Veteran actor Harry Dean Stanton turns 90 this year. His wildly varied career contains a few starring roles (the haunting Paris, Texas is a must-watch), but the man’s true gift is portraying memorably offbeat characters that may only appear in a few scenes—but that still improve the entire movie.
That quality has elevated all kinds of films—what would Pretty in Pink have been like without Stanton as Molly Ringwald’s proud, rumpled father?—but we’re most fond of his work in genre movies. Many of these films are still classics in their own right, even without his presence... but having Stanton in them just makes them that much better.
Stanton and Yaphet Kotto play the Nostromo engineers who’re less concerned about the mission than making sure the ship is running smoothly. (Oh, and “the bonus situation,” because why shouldn’t they get a full share, too?) Once it’s clear there’s a deadly invader aboard, Stanton’s Brett does his best to help—until he encounters the hulking creature in a shadowy maintenance room while looking for Jonesy the cat, in one of Alien’s best, scariest moments. What’s Jonesy hissing at? Just that GIANT ANGRY THING BEHIND YOU!
Brett’s death is so terrible even the cat is horrified.
Bertrand Tavernier’s 1980 science fiction film predicted the rise of reality TV. A woman (Romy Schneider) with an incurable illness—an extreme rarity in the movie’s near-future setting—is offered the chance to have her imminent death broadcast to the world. Horrified, she declines. But Stanton’s hangdog yet totally ruthless producer will do anything to get those ratings (“Death is the new pornography,” after all), including outfitting a cameraman (Harvey Keitel) with devices that allow him to stealthily record everything through his eyeballs.
When war hero turned notorious criminal Snake Plissken (Kurt Russell) is sent to rescue the President of the United States (Donald Pleasence) from the island of Manhattan—a maximum security prison in far-off year 1997 —one of few acquaintances he has on the inside is Stanton’s Harold “Brain” Hellman, who lives in the old New York Public Library.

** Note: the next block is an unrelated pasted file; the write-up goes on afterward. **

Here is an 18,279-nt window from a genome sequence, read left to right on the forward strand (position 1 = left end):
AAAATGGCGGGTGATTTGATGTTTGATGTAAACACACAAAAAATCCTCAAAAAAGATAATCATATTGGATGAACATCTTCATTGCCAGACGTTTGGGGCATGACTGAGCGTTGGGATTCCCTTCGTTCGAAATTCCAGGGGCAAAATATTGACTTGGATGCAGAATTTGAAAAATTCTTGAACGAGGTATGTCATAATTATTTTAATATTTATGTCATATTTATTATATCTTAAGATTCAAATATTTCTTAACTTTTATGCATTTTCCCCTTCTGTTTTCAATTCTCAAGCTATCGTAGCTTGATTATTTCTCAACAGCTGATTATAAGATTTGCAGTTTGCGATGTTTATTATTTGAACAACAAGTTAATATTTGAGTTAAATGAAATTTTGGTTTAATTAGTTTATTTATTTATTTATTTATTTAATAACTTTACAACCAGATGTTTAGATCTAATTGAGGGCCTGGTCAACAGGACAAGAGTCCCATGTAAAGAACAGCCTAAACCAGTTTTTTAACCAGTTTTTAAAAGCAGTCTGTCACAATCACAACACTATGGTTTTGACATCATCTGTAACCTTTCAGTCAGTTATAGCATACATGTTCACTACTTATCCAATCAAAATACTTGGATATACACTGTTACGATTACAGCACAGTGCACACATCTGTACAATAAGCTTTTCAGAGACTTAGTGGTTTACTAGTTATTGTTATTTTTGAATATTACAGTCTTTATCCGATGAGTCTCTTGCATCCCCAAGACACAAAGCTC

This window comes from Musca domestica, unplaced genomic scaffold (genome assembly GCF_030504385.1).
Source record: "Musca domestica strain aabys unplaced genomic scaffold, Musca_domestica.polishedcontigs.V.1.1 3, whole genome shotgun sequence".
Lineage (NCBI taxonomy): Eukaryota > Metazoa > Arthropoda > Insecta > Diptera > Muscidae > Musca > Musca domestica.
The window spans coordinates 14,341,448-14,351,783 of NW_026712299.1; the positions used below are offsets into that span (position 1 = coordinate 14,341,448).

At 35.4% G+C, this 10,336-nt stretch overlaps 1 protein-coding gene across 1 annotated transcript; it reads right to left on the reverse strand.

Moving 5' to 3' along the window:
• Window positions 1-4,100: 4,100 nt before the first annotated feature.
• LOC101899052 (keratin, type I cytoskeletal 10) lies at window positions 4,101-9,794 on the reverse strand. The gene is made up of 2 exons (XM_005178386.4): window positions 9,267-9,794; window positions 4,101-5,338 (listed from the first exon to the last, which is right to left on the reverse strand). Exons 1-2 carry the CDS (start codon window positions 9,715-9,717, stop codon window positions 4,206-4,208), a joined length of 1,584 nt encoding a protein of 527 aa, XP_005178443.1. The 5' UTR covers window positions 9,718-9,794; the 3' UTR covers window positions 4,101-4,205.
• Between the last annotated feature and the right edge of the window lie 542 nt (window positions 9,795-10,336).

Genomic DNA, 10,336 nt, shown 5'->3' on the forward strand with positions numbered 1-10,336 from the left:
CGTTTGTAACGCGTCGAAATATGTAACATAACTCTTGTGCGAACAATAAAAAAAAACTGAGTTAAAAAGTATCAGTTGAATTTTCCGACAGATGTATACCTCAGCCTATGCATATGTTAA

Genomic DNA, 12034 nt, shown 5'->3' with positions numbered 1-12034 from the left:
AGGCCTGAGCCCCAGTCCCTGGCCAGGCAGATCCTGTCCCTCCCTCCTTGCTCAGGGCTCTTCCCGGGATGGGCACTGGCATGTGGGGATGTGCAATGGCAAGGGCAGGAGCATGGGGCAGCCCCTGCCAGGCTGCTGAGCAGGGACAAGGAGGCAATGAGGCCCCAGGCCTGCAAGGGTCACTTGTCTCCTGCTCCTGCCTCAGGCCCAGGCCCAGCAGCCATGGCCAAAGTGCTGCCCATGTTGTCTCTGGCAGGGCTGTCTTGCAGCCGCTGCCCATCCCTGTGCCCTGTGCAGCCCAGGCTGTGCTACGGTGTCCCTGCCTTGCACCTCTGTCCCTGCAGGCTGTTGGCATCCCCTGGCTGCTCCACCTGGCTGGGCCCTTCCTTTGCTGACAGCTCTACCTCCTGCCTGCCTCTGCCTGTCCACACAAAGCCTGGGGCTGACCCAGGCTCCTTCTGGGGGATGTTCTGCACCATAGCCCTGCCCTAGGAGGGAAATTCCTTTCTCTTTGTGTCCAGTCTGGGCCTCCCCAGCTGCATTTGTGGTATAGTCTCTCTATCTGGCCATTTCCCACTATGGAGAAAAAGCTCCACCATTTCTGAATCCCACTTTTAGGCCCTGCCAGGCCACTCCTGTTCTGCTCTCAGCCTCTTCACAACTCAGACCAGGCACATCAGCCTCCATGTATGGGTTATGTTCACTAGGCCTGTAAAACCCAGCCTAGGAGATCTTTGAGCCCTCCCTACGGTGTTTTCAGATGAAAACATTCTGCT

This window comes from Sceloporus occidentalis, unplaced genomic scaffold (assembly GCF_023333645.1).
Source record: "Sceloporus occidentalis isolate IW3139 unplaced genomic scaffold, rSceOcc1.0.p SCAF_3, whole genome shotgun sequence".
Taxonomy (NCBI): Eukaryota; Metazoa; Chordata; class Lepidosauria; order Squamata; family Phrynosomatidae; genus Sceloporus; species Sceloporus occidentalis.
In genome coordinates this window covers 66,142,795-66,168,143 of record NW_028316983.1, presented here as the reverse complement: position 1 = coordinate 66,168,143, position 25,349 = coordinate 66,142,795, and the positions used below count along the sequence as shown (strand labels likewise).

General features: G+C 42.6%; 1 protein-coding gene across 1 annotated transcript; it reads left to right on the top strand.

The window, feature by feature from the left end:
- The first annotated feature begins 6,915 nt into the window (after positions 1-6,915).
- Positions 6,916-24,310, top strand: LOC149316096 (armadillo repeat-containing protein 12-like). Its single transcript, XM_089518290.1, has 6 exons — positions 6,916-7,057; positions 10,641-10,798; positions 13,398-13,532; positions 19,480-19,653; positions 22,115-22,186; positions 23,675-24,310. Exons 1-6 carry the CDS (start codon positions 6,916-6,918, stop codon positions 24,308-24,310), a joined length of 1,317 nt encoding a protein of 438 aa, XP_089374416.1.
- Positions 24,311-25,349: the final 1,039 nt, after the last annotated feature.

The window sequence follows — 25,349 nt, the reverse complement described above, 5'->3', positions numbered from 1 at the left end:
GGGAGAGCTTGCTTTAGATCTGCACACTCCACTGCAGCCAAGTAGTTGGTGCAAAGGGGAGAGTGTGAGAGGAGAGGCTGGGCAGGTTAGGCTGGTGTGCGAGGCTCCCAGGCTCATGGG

Snake’s none too pleased to see Brain, owing to an incident that went sour some years prior in Kansas City (involving “you, me, and Fresno Bob”), but Brain knows everything about the new New York City, including where island boss the Duke (Isaac Hayes) is keeping the POTUS. After some gun-slinging intimidation and bribery, Brain agrees to help, under one strict condition: “Don’t call me Harold.”
Prior to Escape from New York, Stanton appeared in this somewhat less-celebrated John Carpenter film. Here, he’s a state police detective named Junkins tasked with investigating a gruesome death that’s seemingly tied to high school student Arnie (Keith Gordon), who’s just acquired a particularly evil vintage car. The scene where they meet is a delicious bait-and-switch interrogation. First Junkins busts Arnie’s balls for leaving school early, then he eases into the car’s miraculous recovery from being totaled, then he brings up the apparent murder. “The kid was cut in half, Arnie. They had to scrape his legs up with a shovel.”
Later in the film, after Christine claims even more victims, Arnie tells the detective he has no idea what’s going on. With no evidence to hold him, the cop has to let him go... but Stanton’s withering gaze of disbelief says volumes about what he really thinks.